On Ergot in Rye Grass.
At the conclusion of the address, a vote of thanks was moved by Mr. W. T. L. Travers, seconded by Mr. J. C. Crawford, and carried, both these gentlemen, however, pointing out those portions of the address to which they took exception.
Dr. Hector introduced to the notice of the society a very important question as affecting the interests of sheep farmers and agriculturists throughout the colony, namely, the presence of Ergot in rye grass. The subject was one to which Dr. Hector had devoted some attention previously, but the presence of Ergot in rye grass pastures had so much increased during the past season that several persons residing in various parts of the colony had brought the subject again under his notice by correspondence, which was read to the meeting. From this correspondence it appeared that the Hon. Mr. Fox had devoted considerable attention to the subject, and his experience, together with that of the other communicants, went to show that the effect of the presence of Ergot was to give rise to a disease amongst breeding stock, which greatly reduced the increase. In one instance quoted, where a flock of ewes had been placed in a paddock where Ergot was afterwards found to be present the increase was only seventeen per cent. Cattle and horses were said to be affected by the Ergot in the same manner. Dr. Hector said the subject was one which required close investigation, as it was quite possible that the same unseasonable weather which favoured the growth of fungi might also produce the effects attributed to the presence of Ergot. It was undoubted, however, that some of the symptoms described in the correspondence were such as would be produced by ergotism. He had placed the specimens in Dr. Berggren's hands for examination, and it might be regarded as very fortunate that there was at that moment, during the discussion of so important a subject, such a high authority amongst them.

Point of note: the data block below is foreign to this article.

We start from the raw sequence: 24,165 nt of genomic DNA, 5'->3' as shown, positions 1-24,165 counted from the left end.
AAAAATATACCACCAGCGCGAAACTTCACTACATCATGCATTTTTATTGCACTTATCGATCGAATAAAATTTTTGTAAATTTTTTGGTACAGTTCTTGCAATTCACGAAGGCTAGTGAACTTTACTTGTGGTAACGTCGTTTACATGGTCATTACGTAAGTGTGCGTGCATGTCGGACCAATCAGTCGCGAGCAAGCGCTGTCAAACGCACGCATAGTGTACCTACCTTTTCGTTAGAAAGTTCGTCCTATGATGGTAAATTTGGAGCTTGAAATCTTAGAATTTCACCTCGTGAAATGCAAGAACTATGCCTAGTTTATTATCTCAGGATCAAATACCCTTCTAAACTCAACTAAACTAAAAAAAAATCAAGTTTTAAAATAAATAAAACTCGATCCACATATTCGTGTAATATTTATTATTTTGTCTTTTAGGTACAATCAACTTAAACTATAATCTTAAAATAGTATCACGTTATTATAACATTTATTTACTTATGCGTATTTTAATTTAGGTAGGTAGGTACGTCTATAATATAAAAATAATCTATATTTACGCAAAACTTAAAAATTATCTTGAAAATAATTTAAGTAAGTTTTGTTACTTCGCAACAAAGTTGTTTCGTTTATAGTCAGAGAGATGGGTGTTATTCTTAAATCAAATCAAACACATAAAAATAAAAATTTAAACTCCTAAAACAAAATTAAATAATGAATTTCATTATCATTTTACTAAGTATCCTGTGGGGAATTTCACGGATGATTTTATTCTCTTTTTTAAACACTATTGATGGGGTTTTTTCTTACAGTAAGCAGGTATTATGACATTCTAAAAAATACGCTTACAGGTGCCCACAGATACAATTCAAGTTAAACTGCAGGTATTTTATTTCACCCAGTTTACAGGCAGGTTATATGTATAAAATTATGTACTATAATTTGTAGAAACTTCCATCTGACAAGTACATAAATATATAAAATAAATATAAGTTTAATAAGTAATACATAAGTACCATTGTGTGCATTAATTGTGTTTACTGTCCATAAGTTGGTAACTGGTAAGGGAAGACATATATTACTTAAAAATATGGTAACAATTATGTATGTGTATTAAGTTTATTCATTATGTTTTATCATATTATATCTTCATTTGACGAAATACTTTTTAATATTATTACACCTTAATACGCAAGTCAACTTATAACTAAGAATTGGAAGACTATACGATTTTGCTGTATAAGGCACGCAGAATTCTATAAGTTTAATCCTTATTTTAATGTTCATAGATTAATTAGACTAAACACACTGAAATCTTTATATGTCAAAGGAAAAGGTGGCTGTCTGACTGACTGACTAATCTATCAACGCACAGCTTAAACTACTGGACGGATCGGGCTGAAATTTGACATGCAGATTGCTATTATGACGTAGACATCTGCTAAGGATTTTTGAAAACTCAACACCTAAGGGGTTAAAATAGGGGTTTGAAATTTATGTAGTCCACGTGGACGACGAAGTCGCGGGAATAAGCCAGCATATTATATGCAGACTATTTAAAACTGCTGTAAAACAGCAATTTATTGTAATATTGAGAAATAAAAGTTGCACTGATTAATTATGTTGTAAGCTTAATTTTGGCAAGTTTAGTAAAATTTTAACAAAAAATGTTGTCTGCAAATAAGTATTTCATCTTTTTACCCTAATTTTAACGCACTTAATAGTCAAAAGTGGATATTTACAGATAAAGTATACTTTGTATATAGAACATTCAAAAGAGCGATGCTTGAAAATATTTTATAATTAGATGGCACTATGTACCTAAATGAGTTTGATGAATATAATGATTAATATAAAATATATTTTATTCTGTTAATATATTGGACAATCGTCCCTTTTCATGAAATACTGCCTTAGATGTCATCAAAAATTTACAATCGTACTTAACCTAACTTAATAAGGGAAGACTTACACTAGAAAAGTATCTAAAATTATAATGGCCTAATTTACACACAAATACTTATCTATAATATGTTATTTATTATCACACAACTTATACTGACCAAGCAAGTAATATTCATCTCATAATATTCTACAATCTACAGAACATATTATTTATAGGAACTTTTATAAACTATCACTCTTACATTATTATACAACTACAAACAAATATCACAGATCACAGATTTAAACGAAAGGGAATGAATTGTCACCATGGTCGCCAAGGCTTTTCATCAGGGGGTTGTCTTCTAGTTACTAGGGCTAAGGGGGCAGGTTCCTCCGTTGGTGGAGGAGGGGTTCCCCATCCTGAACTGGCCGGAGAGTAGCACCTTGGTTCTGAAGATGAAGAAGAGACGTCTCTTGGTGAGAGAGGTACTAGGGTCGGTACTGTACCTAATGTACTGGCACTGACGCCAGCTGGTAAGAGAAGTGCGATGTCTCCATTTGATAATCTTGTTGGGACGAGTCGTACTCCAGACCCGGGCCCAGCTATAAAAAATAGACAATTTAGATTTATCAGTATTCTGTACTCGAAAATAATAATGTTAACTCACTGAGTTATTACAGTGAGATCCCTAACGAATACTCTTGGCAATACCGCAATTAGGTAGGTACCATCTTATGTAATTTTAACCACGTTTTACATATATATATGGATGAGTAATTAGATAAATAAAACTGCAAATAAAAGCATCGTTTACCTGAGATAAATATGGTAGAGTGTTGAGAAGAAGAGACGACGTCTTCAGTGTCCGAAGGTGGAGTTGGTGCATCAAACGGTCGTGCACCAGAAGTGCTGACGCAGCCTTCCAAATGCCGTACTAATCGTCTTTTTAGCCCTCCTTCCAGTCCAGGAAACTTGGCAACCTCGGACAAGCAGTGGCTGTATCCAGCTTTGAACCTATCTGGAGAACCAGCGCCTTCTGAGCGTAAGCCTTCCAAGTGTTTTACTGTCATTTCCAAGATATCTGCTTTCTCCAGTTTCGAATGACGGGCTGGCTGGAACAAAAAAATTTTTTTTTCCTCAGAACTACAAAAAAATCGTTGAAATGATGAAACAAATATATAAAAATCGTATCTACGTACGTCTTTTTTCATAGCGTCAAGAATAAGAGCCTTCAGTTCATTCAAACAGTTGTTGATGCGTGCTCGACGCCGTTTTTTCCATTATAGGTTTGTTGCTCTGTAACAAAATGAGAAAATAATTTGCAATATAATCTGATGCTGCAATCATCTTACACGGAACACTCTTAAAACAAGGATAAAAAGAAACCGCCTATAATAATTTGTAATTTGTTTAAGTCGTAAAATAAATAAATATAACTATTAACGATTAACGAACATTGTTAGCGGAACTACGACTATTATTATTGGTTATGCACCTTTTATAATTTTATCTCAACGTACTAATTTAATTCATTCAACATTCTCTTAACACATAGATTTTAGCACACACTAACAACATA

Dr. Berggren, being requested to assist the society in its investigations, proceeded to give a clear and interesting statement of the growth and development of the Ergot, which he described as a fungus that passed through three distinct stages of existence: first, attacking the flower of the plant affected by it; next, the seed, in which condition it developed the characteristic spur or horn by which it is distinguished from other diseased grain, such as rust and smut; after which it fell to the ground and developed different spores, from which sprang a ground fungus of a red colour shaped somewhat like a mushroom, the spores shed from this latter form being those which attack the flower of the grass. The specimens submitted to him were unmistakably the true Ergot, which he thought must have been introduced into the colony with grain. He said it was quite possible the mild winters of New Zealand might affect its mode of development, as it might not require to remain so long in its winter state as in the north of Europe.